Holiday pay has been a key issue making the headlines in employment law over the past year or so. Case law has indicated that holiday pay should reflect a worker’s normal remuneration. However, the strict formula set out in our legislation for calculating holiday pay does not necessarily achieve this outcome, creating uncertainty for employers as to whether they are liable for incorrectly paying holiday in the past and how they should pay holiday going forward.
The two key decisions for employers to date are:
- Lock v British Gas in which the European Court of Justice confirmed that commission which is normal remuneration should be reflected in holiday pay calculations.Whether or not our UK rules on holiday pay can be interpreted to reflect this is currently on appeal to the Employment Appeal Tribunal (“EAT”) (see here); and
- the EAT decision in the Bear Scotland case which confirmed that regular non-guaranteed overtime should also be included in calculations for holiday pay (see here). Non-guaranteed overtime is overtime which an employer is not obliged to offer but if it does, the employee must work it.
What did the Court of Appeal in Northern Ireland say regarding voluntary overtime?
The Bear Scotland case did not deal specifically with voluntary overtime where an employer is not obliged to offer overtime and an employee is not obliged to work it, if it is. However, many employers have recognised the risk that regular voluntary overtime may equally well be considered to be normal remuneration and hence should be reflected in holiday pay.
In a judgment handed down last week in Patterson v Castlereagh Borough Council, the Court of Appeal in Northern Ireland held that voluntary overtime should be included in holiday pay. Although this decision is not binding on employers in England and Wales, this case could be used in the courts as part of a persuasive argument.
The Northern Ireland Court of Appeal referred to both Lock and Bear Scotland in making their decision concluding that:
“there is no reason why voluntary overtime should not be included as part of a determination of entitlement to paid annual leave. It will be a question of fact for each Tribunal to determine whether or not that voluntary overtime was normally carried out by the worker and carried with it the appropriately permanent feature of the remuneration to trigger its inclusion in the calculation.”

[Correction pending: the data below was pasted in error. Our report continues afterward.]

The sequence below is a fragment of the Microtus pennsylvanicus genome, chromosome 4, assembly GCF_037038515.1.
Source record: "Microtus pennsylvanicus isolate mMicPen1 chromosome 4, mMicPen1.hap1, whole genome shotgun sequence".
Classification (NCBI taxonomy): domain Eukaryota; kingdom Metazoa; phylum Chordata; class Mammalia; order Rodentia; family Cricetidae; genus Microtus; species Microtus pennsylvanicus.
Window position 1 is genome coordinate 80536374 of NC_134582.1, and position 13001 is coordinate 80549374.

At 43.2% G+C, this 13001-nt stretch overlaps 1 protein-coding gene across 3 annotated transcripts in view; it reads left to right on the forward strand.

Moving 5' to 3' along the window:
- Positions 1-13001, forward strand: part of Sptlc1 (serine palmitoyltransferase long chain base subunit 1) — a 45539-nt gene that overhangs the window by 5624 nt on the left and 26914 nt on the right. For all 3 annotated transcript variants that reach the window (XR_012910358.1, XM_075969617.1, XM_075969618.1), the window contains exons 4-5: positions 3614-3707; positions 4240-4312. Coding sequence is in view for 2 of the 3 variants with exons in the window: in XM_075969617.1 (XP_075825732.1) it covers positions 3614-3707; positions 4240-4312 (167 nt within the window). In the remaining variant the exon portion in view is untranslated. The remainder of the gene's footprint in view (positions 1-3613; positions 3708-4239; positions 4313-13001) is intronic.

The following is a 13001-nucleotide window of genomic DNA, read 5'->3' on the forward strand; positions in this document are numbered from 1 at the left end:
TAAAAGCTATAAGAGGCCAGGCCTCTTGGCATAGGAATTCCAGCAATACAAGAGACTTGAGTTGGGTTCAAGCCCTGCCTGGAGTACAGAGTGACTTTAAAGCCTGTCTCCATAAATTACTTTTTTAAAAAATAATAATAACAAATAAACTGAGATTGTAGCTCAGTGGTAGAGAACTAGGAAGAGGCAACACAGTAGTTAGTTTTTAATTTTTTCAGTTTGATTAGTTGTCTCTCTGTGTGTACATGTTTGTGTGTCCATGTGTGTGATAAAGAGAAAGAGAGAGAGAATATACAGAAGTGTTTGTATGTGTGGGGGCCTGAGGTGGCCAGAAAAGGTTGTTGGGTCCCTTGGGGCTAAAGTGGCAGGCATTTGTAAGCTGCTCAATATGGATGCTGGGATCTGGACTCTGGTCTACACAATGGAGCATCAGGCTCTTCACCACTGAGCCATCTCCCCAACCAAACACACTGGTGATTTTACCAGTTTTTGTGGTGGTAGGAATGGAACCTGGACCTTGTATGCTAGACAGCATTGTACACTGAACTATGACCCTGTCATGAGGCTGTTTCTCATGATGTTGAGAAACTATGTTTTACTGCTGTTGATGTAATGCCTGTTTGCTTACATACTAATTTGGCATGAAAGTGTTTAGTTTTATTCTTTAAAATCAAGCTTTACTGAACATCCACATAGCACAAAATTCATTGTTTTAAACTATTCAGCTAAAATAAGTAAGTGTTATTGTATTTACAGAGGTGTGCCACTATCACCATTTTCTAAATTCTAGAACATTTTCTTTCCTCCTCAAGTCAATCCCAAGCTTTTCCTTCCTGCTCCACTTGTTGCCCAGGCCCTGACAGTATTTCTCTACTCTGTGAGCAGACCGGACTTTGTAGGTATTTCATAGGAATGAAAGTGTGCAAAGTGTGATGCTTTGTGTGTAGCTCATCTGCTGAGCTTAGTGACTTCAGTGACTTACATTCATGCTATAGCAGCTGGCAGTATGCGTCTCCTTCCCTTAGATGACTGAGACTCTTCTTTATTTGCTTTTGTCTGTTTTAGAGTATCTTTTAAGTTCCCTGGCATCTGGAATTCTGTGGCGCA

This decision is unsurprising, particularly as here the employer’s legal representative had conceded that there was no reason in principle why voluntary overtime should be included. Another case may see more robust legal arguments raised. However, the real interest for employers will lie when the case returns to the Northern Ireland Industrial Tribunal on whether the voluntary overtime in this case was appropriately permanent and the reference
period over which it should be calculated. This may give some clues as to how an Employment Tribunal in England and Wales might determine a similar case.
Employers are therefore still left with tricky questions, particularly regarding whether voluntary overtime worked at certain times of years, such as Christmas or Summer sales is sufficiently permanent to constitute normal remuneration and the reference period over which a holiday pay calculation should be based.
New two year limit on back-dating claims
This coming Wednesday also marks the date on which the two year cap on back pay in holiday claims comes into play (see here).
Claims for wrongly calculated holiday pay can be brought under the unlawful deduction of wages provisions in the Employment Rights Act 1996, which provided there is an unbroken series, may technically extend back many years. Whilst the EAT in Bear Scotland indicated that a chain of unlawful deductions would break if there was more than a three month gap between them, many individuals holiday patterns may still mean that the chain extends back many years. From 1 July any new holiday pay claims lodged in the Employment Tribunal will only be able to extend back a maximum of 2 years.
For further information on this and any other holiday pay issues, please do not hesitate to contact your usual OC Contact.